Zebulon Pearce Teaching Awards recognize exceptional faculty at ASU

April 26, 2016

As the academic year comes to a close, the College of Liberal Arts and Sciences recognizes exceptional faculty members who have gone above and beyond to educate the next generation of scholars.  

The Zebulon Pearce Distinguished Teaching Award was established in memory of Zebulon Pearce, who graduated from Territorial Normal School at Tempe (now Arizona State University) with teacher’s credentials in 1899. These awards honor teaching excellence within the college. ASU professor Andrew Smith Andrew Smith (shown on his final camping trip with his BIO 410 students this spring before retiring) is one of three College of Liberal Arts and Sciences professors to be honored this spring with the Zebulon Pearce Distinguished Teaching Award. Photo by Samantha Lloyd/ASU Download Full Image

For spring 2016, the college has named three winners based on their dedication to students and substantial contributions to the humanities, natural sciences and social sciences.

1. Pauline Cheong, associate professor in the Hugh Downs School of Communication

2. Devoney Looser, professor in the Department of English

3. Andrew Smith, President’s Professor in the School of Life Sciences

In addition, the college also honored Volker Benkert, lecturer in the School of Historical, Philosophical and Religious Studies, with the Liberal Arts and Sciences Outstanding Lecturer Award for 2016.

Meet this year’s awardees: 

Pauline Cheong

Cheong has been an associate professor of digital media and intercultural communication in the Hugh Downs School of Human Communication since 2008. She teaches both undergraduate and graduate courses, preparing students to acquire lifelong learning skills. Cheong said her teaching revolves around helping students understand how people use communication technologies in their daily lives to function in our networked society.

“I embrace teaching as an opportunity to inspire and empower,” said Cheong, chair and member of multiple dissertation committees and honors theses. “I incorporate a variety of multimedia, cutting-edge technologies to enhance subject curiosity, motivation and participation.”

Cheong has also been a sought-after mentor for honors scholars, doctoral candidates and post-doctoral fellows. She has served as a mentor in the President Barack Obama Scholars program, the Center for the Study of Religion and Conflict, and the Undergraduate Research Fellows program.

“Cheong is noted for her mentoring relationships with students,” said Linda Lederman, professor and director of the Hugh Downs School of Human Communication. “The university has recognized her efforts with a summer enrichment grant to support work she is doing with undergraduate students.”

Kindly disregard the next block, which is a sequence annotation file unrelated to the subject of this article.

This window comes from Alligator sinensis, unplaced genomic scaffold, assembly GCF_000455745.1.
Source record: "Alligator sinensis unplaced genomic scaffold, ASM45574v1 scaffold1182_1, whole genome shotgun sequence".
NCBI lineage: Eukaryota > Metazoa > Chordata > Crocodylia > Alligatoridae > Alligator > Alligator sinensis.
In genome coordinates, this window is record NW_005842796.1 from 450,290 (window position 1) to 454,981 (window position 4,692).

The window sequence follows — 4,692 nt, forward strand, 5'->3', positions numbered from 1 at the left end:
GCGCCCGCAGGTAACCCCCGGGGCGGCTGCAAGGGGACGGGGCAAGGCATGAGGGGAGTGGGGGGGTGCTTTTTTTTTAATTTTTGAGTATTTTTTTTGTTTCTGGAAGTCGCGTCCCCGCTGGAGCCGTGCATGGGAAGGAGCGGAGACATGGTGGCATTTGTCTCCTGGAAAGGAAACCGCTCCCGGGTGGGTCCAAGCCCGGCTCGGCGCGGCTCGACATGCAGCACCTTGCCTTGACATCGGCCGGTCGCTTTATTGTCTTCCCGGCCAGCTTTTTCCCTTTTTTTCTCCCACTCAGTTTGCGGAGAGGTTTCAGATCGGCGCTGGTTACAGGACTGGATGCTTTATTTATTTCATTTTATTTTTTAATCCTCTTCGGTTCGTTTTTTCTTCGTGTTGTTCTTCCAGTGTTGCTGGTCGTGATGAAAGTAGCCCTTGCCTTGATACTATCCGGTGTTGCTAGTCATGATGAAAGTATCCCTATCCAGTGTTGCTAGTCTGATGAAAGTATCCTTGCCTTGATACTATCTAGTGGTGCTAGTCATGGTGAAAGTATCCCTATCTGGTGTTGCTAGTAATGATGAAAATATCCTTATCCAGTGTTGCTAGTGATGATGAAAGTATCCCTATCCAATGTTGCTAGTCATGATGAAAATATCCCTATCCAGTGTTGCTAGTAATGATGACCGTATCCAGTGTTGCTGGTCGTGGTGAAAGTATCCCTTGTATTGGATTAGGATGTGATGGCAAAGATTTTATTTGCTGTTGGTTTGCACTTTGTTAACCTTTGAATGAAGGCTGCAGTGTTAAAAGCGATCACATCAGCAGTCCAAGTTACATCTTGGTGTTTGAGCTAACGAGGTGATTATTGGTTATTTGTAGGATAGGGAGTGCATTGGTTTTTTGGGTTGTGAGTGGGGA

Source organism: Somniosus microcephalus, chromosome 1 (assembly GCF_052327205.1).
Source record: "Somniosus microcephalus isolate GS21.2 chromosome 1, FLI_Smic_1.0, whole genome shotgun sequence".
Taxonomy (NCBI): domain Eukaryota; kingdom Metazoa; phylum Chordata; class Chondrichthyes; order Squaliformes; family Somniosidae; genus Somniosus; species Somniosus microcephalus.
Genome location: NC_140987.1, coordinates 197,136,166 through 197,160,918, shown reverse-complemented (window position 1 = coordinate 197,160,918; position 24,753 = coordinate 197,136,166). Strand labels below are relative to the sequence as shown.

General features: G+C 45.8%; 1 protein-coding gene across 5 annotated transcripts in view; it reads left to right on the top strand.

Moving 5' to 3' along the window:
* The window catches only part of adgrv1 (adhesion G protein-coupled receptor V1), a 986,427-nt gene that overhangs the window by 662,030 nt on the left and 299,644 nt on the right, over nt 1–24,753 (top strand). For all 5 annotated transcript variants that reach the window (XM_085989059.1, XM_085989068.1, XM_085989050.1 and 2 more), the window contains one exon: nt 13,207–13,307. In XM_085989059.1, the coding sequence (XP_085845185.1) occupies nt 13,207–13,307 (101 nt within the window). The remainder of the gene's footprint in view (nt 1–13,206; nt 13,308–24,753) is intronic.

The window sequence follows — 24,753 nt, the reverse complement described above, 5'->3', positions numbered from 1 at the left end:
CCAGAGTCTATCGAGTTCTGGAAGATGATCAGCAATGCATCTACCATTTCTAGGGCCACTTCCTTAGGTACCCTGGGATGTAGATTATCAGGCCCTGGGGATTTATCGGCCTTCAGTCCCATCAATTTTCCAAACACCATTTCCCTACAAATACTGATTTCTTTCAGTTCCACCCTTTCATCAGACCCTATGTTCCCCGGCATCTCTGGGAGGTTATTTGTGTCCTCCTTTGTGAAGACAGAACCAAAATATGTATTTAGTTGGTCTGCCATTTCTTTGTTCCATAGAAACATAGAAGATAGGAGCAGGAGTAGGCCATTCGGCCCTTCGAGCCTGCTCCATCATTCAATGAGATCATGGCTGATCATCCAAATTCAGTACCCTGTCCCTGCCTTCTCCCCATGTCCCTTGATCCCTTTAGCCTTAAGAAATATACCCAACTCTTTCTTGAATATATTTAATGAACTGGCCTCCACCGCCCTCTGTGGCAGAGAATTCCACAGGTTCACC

In addition, Cheong has mentored two graduate students who have won awards and received funding for their projects. Her peers have also asked her to serve as mentor for the first Graduate Honor’s Seminar organized by the International and Intercultural Communication Division of the National Communication Association.

“Cheong is a wonderful professor, adviser and mentor,” said Qingqing Hu, a third-year doctoral student in the Hugh Downs School of Human Communication. “She is super accessible and responsible. … I have learned a lot from her [like] being well organized and eager for knowledge.” 

Devoney Looser

Since 2013, Looser has been a professor in the Department of English where she has taught several Jane Austen courses at the undergraduate and graduate level. Through the study of feminist literary criticism and women’s writing in a historical framework, Looser said she aims to teach students how to become better readers, critics and writers as they find their true passion.

“She embodies what I believe to be the best qualities for a teacher and scholar in our unique university environment, capturing the often elusive mingling of skills and talents capable of engaging students and bringing them to their highest achievements,” said Mark Lussier, professor and chair of the Department of English. 

From 2013 to 2014, Looser worked with 10 students on honors contracts, all of which were based on significant Austen research. In addition, she has served on several dissertation committees and co-wrote a published piece on the scholarship of teaching Austen with a graduate student.